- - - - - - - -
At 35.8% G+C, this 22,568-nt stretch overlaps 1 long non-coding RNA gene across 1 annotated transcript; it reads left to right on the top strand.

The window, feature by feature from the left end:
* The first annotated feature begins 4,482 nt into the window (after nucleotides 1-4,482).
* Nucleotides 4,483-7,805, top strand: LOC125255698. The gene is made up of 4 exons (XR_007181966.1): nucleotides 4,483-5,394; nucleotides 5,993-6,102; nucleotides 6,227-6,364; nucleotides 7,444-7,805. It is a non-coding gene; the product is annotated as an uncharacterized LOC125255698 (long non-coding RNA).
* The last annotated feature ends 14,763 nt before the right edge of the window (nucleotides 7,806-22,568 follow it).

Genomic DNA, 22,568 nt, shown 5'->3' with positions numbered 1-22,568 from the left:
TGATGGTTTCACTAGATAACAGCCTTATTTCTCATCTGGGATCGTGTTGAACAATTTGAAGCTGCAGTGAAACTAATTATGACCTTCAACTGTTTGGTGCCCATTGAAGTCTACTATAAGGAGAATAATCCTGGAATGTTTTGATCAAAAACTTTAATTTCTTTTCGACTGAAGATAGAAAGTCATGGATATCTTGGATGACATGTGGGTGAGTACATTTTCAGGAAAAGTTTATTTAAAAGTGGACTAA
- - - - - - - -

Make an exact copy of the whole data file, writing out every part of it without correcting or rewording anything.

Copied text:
At 35.8% G+C, this 22,568-nt stretch overlaps 1 long non-coding RNA gene across 1 annotated transcript; it reads left to right on the top strand.

The window, feature by feature from the left end:
* The first annotated feature begins 4,482 nt into the window (after nucleotides 1-4,482).
* Nucleotides 4,483-7,805, top strand: LOC125255698. The gene is made up of 4 exons (XR_007181966.1): nucleotides 4,483-5,394; nucleotides 5,993-6,102; nucleotides 6,227-6,364; nucleotides 7,444-7,805. It is a non-coding gene; the product is annotated as an uncharacterized LOC125255698 (long non-coding RNA).
* The last annotated feature ends 14,763 nt before the right edge of the window (nucleotides 7,806-22,568 follow it).

Genomic DNA, 22,568 nt, shown 5'->3' with positions numbered 1-22,568 from the left:
TGATGGTTTCACTAGATAACAGCCTTATTTCTCATCTGGGATCGTGTTGAACAATTTGAAGCTGCAGTGAAACTAATTATGACCTTCAACTGTTTGGTGCCCATTGAAGTCTACTATAAGGAGAATAATCCTGGAATGTTTTGATCAAAAACTTTAATTTCTTTTCGACTGAAGATAGAAAGTCATGGATATCTTGGATGACATGTGGGTGAGTACATTTTCAGGAAAAGTTTATTTAAAAGTGGACTAA